Gravity is one of those films you go the movies for.
A triumph for both Alfonso Cuarón, who acts as both director, producer and co-writer (with son Jonás Cuarón) and Sandra Bullock (Dr Ryan Stone), who spends much of the film alone, lost in the silent cold of space 600km above a faraway but stunningly beautiful Earth, it is a singularly immersive experience.
From the opening frames where we are treated to the awe-inspiring grandeur of the slowly revolving blue and swirly white of our planetary home, as snatches of radio chatter between Houston and the astronauts play across the edges of our awareness, through to the later desperate helter-skelter scramble for survival, it is never less than utterly engaging.
Much of this initial absorption can be sheeted home to the devastatingly beautiful cinematography of Emmanuel Lubezki who quickly establishes both a sense of the vastness of space and our insignificance in the face of its immense reach.
While the Earth, which dominates this epic view, is captivating, something that Matt Kowalski (George Clooney), a wise-cracking veteran of multiple missions, remarks on more than once (most poignantly when he is adrift in space watching the sunrise over the Ganges), its dominating presence is unsettling too, reminding everyone but especially a nervous Dr Stone, just how far from home and safety they really are.
Their vulnerability, masked by constant, jocular conversations with mission control at Houston and the nearby presence of their ride home, the space shuttle Explorer, is brought home in brutal fashion when a Russian attempt to blow one of their satellites out of orbit with a missile going terribly wrong.
Setting off a devastatingly high speed destructive chain wave of debris, that in short order destroys most satellites and the space shuttle Explorer, and causes the evacuation of the International Space Station and the Chinese facility Tiangong, it leaves Kowalski and Stone the lone survivors among their crew, at the mercy of an environment that is inimical to life.
Logic suggests that surviving any sort of disaster on this order of magnitude, stripped of almost all means of effecting that survival would be a near impossibility but the genius of Cuarón senior and junior’s script, and Bullock’s gift for making achieving the impossible seem both heartbreakingly human, and immensely heroic all at once, is that it makes you believe there is some means of escape.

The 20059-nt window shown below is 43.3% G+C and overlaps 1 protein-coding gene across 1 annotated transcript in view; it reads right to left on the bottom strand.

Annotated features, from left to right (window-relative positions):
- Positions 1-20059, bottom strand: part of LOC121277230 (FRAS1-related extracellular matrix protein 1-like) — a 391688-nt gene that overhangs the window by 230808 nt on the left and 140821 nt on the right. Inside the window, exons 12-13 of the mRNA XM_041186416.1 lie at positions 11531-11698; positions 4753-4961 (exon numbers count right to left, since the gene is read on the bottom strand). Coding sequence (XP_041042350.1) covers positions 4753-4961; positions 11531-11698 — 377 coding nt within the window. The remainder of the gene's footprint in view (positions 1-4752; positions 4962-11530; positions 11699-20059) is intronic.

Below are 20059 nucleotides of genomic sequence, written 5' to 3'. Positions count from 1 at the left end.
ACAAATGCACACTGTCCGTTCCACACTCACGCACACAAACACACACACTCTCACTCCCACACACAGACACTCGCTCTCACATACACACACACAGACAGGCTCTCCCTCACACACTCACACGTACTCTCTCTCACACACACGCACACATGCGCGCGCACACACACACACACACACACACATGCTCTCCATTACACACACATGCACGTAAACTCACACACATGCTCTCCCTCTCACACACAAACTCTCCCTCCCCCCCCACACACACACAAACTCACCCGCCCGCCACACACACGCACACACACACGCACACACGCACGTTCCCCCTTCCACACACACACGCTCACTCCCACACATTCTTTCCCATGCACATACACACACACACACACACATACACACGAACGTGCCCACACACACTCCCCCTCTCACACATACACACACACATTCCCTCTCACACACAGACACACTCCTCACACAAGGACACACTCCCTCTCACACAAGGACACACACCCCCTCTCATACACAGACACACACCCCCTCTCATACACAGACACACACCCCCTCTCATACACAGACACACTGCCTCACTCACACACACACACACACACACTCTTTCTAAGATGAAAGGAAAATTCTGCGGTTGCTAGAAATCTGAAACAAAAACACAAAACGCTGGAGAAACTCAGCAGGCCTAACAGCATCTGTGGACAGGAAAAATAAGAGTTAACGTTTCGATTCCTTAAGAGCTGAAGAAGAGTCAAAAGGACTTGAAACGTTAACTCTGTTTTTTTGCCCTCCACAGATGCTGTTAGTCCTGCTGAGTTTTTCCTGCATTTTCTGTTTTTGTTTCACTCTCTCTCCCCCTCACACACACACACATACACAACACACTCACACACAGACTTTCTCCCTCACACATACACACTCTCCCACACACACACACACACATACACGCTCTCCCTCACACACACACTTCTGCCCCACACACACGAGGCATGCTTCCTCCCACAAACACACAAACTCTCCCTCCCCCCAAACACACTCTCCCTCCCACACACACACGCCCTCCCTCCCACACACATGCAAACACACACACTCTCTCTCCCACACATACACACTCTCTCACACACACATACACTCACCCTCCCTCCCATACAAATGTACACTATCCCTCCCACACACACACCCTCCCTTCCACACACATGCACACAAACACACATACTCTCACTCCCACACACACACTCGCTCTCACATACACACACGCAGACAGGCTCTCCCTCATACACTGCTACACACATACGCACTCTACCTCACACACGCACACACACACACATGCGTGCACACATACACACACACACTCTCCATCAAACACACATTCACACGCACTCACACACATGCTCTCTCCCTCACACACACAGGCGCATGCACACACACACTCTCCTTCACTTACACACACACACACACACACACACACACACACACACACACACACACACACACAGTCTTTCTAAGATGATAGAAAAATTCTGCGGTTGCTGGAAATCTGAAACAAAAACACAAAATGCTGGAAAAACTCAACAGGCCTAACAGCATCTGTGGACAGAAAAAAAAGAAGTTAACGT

It is just a matter of finding it, when everything says that it isn’t there to be found.
In between debilitating bouts of panic, and resignation to her almost inevitable fate, Stone discovers that while the human will to survive is powerful, it is not immune to being compromised and challenged every step of the way.
In that sense, her battle to beat the odds is not just with the harsh elements in which she finds herself adrift, but also with herself as she alternates between grim determination and an almost overwhelming sense that all is lost.
It’s no surprise that steely resolve wins out but what sets Gravity apart from many other inspiring stories of survival against the odds is that it doesn’t yield one gram of gut-wrenching realism in the pursuit of its tension-filled and visually arresting storytelling.
It gamely offers up characters and means of escape to the merciless capriciousness of space, leaving you surprised and elated at every turn, unsure how successful Stone’s race to the finish line, assuming there is one, is going to be.
You want her to get back home but this wishful thinking is constantly challenged by graphic reminders throughout that the odds are well and truly stacked against her.
The movie is, in this regard, a good old fashioned find an obstacle, defeat an obstacle movie but one in which stunning cinematography, perfectly calibrated direction and Bullock’s ability to project aching vulnerability and tenacity of spirit, sometimes in the same scene, raise it considerably well above the usual tired movie-of-the-week-esque triumph against implacable, unyielding foes.
It is inspiring yes, and beautifully dangerous too, but what stands out at the end is how audacious a piece of storytelling it is, never once yielding to the easy sensationalist way out (though the ending teeters a little too close to this for comfort in part), and relying on Bullock’s ability to convey a woman both overwhelmed by what she faces but determined to overcome it.
Gravity is, in the end, a visually stunning, narratively bewitching, utterly subsuming experience, a timely reminder that the mighty hand of nature cares little for our hubris, especially in the enormous and merciless reaches of space.
*If you’re fascinated like I am in by how they achieved the breathtaking visual imagery used in the movie, which required the invention of a whole range of new technologies, you should check out this amazing official featurette below …